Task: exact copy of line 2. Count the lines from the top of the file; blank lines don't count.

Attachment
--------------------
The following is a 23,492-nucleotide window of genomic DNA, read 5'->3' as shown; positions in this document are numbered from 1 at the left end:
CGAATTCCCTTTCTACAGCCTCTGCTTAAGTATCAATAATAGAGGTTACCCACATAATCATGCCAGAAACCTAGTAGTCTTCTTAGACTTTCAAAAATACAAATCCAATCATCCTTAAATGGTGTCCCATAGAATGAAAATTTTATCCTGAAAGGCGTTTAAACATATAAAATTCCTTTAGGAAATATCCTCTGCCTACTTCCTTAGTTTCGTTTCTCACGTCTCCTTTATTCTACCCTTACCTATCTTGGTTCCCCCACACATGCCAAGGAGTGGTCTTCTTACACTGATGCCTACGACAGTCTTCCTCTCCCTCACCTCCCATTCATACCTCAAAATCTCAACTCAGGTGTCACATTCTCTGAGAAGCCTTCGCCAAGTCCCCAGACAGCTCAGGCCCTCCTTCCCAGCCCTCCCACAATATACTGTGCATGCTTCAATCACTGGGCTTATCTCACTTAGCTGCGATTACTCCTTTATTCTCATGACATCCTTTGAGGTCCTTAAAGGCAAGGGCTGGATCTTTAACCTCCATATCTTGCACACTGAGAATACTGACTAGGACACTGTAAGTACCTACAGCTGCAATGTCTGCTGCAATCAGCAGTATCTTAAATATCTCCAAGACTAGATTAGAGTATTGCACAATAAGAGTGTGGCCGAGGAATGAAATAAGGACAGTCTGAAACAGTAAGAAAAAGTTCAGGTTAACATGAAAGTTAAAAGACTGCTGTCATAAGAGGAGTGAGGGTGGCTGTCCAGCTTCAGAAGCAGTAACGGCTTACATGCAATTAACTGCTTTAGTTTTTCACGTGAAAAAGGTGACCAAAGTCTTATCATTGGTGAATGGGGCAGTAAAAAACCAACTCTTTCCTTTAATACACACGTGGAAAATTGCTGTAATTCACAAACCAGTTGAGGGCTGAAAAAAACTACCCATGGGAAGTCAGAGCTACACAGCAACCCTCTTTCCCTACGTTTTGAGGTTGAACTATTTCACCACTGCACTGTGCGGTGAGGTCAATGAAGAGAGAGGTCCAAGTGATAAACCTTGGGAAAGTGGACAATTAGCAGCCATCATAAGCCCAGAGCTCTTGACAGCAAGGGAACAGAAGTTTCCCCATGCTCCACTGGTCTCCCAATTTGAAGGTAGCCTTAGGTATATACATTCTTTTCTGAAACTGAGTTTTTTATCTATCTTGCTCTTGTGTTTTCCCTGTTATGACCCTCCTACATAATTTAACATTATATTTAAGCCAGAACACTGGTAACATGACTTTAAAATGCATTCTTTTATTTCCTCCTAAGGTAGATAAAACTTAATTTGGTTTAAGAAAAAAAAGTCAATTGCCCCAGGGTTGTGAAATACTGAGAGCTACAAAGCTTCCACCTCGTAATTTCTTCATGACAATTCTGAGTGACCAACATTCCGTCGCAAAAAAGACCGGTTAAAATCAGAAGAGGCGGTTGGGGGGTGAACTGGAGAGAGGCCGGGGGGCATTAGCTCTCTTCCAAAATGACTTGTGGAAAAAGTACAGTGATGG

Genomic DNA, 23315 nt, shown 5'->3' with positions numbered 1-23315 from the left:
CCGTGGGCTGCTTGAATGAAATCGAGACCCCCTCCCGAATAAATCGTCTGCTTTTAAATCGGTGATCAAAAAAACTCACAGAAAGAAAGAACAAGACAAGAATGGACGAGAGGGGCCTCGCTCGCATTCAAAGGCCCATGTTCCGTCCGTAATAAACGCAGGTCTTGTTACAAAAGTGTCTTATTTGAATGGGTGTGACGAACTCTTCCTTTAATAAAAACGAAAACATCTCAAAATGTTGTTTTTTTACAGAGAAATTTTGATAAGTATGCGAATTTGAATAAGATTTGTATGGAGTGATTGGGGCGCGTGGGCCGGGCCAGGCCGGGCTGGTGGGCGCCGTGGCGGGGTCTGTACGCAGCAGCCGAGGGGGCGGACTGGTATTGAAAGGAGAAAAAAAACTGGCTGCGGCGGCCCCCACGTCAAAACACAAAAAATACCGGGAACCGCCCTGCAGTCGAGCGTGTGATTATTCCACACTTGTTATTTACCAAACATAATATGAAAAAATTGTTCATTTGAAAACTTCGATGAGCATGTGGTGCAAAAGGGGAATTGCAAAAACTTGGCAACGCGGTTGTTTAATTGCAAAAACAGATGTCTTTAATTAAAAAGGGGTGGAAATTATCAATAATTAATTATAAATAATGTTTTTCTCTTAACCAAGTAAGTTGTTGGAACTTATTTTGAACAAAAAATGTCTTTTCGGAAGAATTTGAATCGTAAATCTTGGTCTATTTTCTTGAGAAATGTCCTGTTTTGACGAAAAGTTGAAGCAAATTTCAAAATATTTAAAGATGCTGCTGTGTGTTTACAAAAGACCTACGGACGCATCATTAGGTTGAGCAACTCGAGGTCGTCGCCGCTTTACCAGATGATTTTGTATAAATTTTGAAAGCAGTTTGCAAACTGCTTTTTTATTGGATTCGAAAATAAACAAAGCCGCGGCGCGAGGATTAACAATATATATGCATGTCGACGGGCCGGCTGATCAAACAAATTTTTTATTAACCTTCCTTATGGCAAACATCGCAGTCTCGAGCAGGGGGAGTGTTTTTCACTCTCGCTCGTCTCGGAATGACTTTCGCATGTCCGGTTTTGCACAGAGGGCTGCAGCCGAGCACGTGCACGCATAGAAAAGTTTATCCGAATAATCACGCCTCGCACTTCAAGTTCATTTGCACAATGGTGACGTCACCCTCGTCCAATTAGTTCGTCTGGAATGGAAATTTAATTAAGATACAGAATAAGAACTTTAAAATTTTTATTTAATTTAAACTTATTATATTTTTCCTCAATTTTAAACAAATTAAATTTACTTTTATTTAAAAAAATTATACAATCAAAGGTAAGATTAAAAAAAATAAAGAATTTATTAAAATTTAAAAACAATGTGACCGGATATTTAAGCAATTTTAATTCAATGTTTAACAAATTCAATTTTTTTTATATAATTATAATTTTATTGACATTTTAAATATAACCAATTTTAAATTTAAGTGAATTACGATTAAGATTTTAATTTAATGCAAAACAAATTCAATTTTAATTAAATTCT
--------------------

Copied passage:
CGAATTCCCTTTCTACAGCCTCTGCTTAAGTATCAATAATAGAGGTTACCCACATAATCATGCCAGAAACCTAGTAGTCTTCTTAGACTTTCAAAAATACAAATCCAATCATCCTTAAATGGTGTCCCATAGAATGAAAATTTTATCCTGAAAGGCGTTTAAACATATAAAATTCCTTTAGGAAATATCCTCTGCCTACTTCCTTAGTTTCGTTTCTCACGTCTCCTTTATTCTACCCTTACCTATCTTGGTTCCCCCACACATGCCAAGGAGTGGTCTTCTTACACTGATGCCTACGACAGTCTTCCTCTCCCTCACCTCCCATTCATACCTCAAAATCTCAACTCAGGTGTCACATTCTCTGAGAAGCCTTCGCCAAGTCCCCAGACAGCTCAGGCCCTCCTTCCCAGCCCTCCCACAATATACTGTGCATGCTTCAATCACTGGGCTTATCTCACTTAGCTGCGATTACTCCTTTATTCTCATGACATCCTTTGAGGTCCTTAAAGGCAAGGGCTGGATCTTTAACCTCCATATCTTGCACACTGAGAATACTGACTAGGACACTGTAAGTACCTACAGCTGCAATGTCTGCTGCAATCAGCAGTATCTTAAATATCTCCAAGACTAGATTAGAGTATTGCACAATAAGAGTGTGGCCGAGGAATGAAATAAGGACAGTCTGAAACAGTAAGAAAAAGTTCAGGTTAACATGAAAGTTAAAAGACTGCTGTCATAAGAGGAGTGAGGGTGGCTGTCCAGCTTCAGAAGCAGTAACGGCTTACATGCAATTAACTGCTTTAGTTTTTCACGTGAAAAAGGTGACCAAAGTCTTATCATTGGTGAATGGGGCAGTAAAAAACCAACTCTTTCCTTTAATACACACGTGGAAAATTGCTGTAATTCACAAACCAGTTGAGGGCTGAAAAAAACTACCCATGGGAAGTCAGAGCTACACAGCAACCCTCTTTCCCTACGTTTTGAGGTTGAACTATTTCACCACTGCACTGTGCGGTGAGGTCAATGAAGAGAGAGGTCCAAGTGATAAACCTTGGGAAAGTGGACAATTAGCAGCCATCATAAGCCCAGAGCTCTTGACAGCAAGGGAACAGAAGTTTCCCCATGCTCCACTGGTCTCCCAATTTGAAGGTAGCCTTAGGTATATACATTCTTTTCTGAAACTGAGTTTTTTATCTATCTTGCTCTTGTGTTTTCCCTGTTATGACCCTCCTACATAATTTAACATTATATTTAAGCCAGAACACTGGTAACATGACTTTAAAATGCATTCTTTTATTTCCTCCTAAGGTAGATAAAACTTAATTTGGTTTAAGAAAAAAAAGTCAATTGCCCCAGGGTTGTGAAATACTGAGAGCTACAAAGCTTCCACCTCGTAATTTCTTCATGACAATTCTGAGTGACCAACATTCCGTCGCAAAAAAGACCGGTTAAAATCAGAAGAGGCGGTTGGGGGGTGAACTGGAGAGAGGCCGGGGGGCATTAGCTCTCTTCCAAAATGACTTGTGGAAAAAGTACAGTGATGG